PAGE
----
Saturday, July 21, 2007

Cute idiom from Haskell

I discovered this fun idiom while implementing an operational semantics in Haskell. The monadic syntax allows you to express monadic binding in either of two directions:
x <- expr;
expr -> x;
Combine that with a custom operator definition:
infix 4 |-
and now you can write interpreters whose syntax looks like a big-step evaluation judgment:
(|-) :: Env -> Expr -> Eval Value
env |- Lit n = return (Number n)
env |- Var x = case lookup x env of
Just v -> return v
Nothing -> throwError $ "free variable " ++ x
env |- Abs x e = return (Closure env x e)
env |- App e1 e2 =
do env |- e1 -> v1;
env |- e2 -> v2;
case v1 of
Closure env' x e ->
do (x,v2):env' |- e -> v;
return v;
Number n -> throwError $ "apply " ++ (show n)


Anonymous said...

Since when can you write "m -> x" in do notation!? It's not Haskell 98.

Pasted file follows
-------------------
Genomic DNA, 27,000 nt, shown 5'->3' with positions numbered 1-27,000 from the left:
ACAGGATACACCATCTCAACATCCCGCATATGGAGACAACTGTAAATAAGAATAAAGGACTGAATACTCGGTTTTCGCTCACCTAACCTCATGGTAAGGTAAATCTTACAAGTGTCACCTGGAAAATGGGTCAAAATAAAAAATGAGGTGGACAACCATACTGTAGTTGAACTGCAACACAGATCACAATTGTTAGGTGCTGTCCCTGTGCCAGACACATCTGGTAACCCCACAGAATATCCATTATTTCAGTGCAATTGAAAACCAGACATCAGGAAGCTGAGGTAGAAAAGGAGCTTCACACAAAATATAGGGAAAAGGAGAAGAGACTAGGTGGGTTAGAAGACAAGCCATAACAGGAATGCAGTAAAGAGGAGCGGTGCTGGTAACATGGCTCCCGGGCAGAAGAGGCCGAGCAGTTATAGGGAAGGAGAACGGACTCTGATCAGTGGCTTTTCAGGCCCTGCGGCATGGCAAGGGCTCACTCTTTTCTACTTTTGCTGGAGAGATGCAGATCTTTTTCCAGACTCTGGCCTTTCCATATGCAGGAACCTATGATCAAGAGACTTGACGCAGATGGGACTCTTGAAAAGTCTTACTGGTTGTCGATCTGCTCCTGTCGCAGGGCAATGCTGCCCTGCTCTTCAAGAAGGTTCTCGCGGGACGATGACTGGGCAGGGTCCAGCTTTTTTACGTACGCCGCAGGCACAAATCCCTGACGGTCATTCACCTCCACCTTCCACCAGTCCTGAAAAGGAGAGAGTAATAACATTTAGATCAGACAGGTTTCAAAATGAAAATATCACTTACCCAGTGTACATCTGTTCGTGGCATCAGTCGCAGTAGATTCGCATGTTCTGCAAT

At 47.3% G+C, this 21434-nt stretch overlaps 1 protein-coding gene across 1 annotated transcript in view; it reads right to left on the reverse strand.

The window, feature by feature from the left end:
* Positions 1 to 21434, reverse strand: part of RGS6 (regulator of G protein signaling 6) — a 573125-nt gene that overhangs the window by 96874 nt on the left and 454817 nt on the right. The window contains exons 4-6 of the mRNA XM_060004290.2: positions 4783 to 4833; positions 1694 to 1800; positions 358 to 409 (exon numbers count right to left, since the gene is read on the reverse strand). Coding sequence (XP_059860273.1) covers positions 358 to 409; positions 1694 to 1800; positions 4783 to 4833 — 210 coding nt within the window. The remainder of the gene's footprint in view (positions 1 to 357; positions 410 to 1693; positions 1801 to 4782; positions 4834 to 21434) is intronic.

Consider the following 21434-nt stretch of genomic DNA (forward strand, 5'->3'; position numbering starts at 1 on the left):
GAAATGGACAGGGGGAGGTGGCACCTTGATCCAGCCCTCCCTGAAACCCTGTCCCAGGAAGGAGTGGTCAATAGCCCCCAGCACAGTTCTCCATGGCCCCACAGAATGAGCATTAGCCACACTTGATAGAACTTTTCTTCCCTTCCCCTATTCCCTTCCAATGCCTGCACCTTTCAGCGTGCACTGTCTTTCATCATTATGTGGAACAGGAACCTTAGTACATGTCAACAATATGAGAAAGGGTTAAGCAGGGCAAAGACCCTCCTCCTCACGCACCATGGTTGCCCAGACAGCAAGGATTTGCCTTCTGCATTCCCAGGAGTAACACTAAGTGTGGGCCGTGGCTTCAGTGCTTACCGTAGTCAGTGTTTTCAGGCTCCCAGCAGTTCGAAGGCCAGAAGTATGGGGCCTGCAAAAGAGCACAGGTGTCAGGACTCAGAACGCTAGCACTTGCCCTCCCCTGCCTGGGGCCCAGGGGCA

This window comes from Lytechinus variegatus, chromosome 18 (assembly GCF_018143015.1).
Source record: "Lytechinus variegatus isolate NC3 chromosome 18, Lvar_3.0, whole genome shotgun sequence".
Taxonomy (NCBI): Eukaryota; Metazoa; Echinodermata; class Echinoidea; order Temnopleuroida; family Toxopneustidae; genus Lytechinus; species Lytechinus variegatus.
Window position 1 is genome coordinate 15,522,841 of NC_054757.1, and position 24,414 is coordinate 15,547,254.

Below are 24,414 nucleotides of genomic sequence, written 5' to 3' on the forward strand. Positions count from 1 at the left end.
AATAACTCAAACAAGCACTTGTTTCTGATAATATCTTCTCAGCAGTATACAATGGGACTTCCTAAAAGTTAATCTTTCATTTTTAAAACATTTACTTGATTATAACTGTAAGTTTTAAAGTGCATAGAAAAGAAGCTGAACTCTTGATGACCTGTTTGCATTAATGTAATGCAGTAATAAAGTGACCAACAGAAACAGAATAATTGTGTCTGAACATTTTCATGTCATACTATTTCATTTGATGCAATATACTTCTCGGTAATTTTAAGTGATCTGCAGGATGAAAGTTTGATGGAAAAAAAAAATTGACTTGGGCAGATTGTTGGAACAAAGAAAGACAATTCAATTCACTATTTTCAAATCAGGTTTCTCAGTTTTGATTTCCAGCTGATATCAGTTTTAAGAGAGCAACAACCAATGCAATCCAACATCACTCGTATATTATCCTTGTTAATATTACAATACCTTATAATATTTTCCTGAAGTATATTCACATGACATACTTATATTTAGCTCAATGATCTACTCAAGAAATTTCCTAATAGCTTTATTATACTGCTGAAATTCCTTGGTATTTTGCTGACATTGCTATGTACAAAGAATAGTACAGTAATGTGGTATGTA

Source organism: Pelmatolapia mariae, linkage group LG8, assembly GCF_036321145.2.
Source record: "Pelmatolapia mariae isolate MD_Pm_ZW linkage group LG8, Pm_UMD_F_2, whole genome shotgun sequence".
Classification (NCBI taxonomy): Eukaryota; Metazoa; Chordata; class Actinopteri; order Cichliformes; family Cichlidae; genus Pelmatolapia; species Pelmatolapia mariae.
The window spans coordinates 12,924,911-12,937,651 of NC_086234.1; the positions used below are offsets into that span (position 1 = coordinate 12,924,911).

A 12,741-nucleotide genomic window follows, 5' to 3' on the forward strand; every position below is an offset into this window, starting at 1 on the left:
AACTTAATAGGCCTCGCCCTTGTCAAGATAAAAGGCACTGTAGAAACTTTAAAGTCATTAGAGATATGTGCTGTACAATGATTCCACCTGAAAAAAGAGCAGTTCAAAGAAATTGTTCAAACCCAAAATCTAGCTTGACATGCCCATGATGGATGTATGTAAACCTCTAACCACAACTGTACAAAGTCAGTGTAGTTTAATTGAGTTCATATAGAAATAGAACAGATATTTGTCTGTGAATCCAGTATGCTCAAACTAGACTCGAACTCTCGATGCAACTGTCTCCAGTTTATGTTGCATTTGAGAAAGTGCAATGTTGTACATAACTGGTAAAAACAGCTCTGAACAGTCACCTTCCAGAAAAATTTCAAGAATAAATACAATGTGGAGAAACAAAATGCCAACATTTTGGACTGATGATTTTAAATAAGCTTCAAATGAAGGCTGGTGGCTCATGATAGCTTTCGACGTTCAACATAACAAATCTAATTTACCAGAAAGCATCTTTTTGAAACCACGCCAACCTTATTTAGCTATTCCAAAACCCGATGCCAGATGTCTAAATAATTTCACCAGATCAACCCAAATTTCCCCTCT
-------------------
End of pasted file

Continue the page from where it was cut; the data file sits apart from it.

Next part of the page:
Dave Herman said...

I don't know, I just tried it in GHC 6.6.1 and it worked! Google was no help. Who knows?

sigfpe said...

Apparently it's a bug that has now been fixed :-(

Paul Steckler said...


return (Closure env x e)

Any self-respecting Haskeller
would write

return $ Closure env x e


(return . Closure) env x e

Or not.

Dave Herman said...

For posterity, here's the trac ticket where they removed the bug/feature:

GHC Bug #1555

Maybe I can still convince someone that this would be useful as an opt-in feature with some compiler flag.